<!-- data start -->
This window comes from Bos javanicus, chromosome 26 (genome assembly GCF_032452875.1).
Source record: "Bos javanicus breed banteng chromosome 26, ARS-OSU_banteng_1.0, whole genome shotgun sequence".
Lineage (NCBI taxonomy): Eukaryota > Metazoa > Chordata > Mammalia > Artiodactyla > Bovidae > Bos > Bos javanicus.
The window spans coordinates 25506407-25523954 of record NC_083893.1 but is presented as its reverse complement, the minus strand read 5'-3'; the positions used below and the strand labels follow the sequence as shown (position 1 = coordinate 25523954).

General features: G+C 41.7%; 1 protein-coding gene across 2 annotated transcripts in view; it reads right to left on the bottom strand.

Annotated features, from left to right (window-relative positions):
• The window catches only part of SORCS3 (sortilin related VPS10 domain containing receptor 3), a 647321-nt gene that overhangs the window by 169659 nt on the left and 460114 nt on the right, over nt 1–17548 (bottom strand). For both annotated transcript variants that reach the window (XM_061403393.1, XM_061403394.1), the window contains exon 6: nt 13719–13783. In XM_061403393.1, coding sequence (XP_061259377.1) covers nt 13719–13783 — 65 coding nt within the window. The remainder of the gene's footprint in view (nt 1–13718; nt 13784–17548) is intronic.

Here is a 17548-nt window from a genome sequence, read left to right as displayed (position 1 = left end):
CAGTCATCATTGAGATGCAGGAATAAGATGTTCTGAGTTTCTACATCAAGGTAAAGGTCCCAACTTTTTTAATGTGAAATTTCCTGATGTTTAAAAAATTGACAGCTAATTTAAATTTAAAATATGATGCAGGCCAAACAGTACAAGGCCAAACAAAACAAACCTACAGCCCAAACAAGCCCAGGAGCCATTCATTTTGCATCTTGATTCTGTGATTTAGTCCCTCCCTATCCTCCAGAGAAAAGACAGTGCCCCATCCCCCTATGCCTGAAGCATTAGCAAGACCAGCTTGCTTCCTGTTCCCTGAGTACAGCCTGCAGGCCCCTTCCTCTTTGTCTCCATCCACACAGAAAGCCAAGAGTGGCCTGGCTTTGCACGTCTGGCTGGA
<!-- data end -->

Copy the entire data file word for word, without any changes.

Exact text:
This window comes from Bos javanicus, chromosome 26 (genome assembly GCF_032452875.1).
Source record: "Bos javanicus breed banteng chromosome 26, ARS-OSU_banteng_1.0, whole genome shotgun sequence".
Lineage (NCBI taxonomy): Eukaryota > Metazoa > Chordata > Mammalia > Artiodactyla > Bovidae > Bos > Bos javanicus.
The window spans coordinates 25506407-25523954 of record NC_083893.1 but is presented as its reverse complement, the minus strand read 5'-3'; the positions used below and the strand labels follow the sequence as shown (position 1 = coordinate 25523954).

General features: G+C 41.7%; 1 protein-coding gene across 2 annotated transcripts in view; it reads right to left on the bottom strand.

Annotated features, from left to right (window-relative positions):
• The window catches only part of SORCS3 (sortilin related VPS10 domain containing receptor 3), a 647321-nt gene that overhangs the window by 169659 nt on the left and 460114 nt on the right, over nt 1–17548 (bottom strand). For both annotated transcript variants that reach the window (XM_061403393.1, XM_061403394.1), the window contains exon 6: nt 13719–13783. In XM_061403393.1, coding sequence (XP_061259377.1) covers nt 13719–13783 — 65 coding nt within the window. The remainder of the gene's footprint in view (nt 1–13718; nt 13784–17548) is intronic.

Here is a 17548-nt window from a genome sequence, read left to right as displayed (position 1 = left end):
CAGTCATCATTGAGATGCAGGAATAAGATGTTCTGAGTTTCTACATCAAGGTAAAGGTCCCAACTTTTTTAATGTGAAATTTCCTGATGTTTAAAAAATTGACAGCTAATTTAAATTTAAAATATGATGCAGGCCAAACAGTACAAGGCCAAACAAAACAAACCTACAGCCCAAACAAGCCCAGGAGCCATTCATTTTGCATCTTGATTCTGTGATTTAGTCCCTCCCTATCCTCCAGAGAAAAGACAGTGCCCCATCCCCCTATGCCTGAAGCATTAGCAAGACCAGCTTGCTTCCTGTTCCCTGAGTACAGCCTGCAGGCCCCTTCCTCTTTGTCTCCATCCACACAGAAAGCCAAGAGTGGCCTGGCTTTGCACGTCTGGCTGGA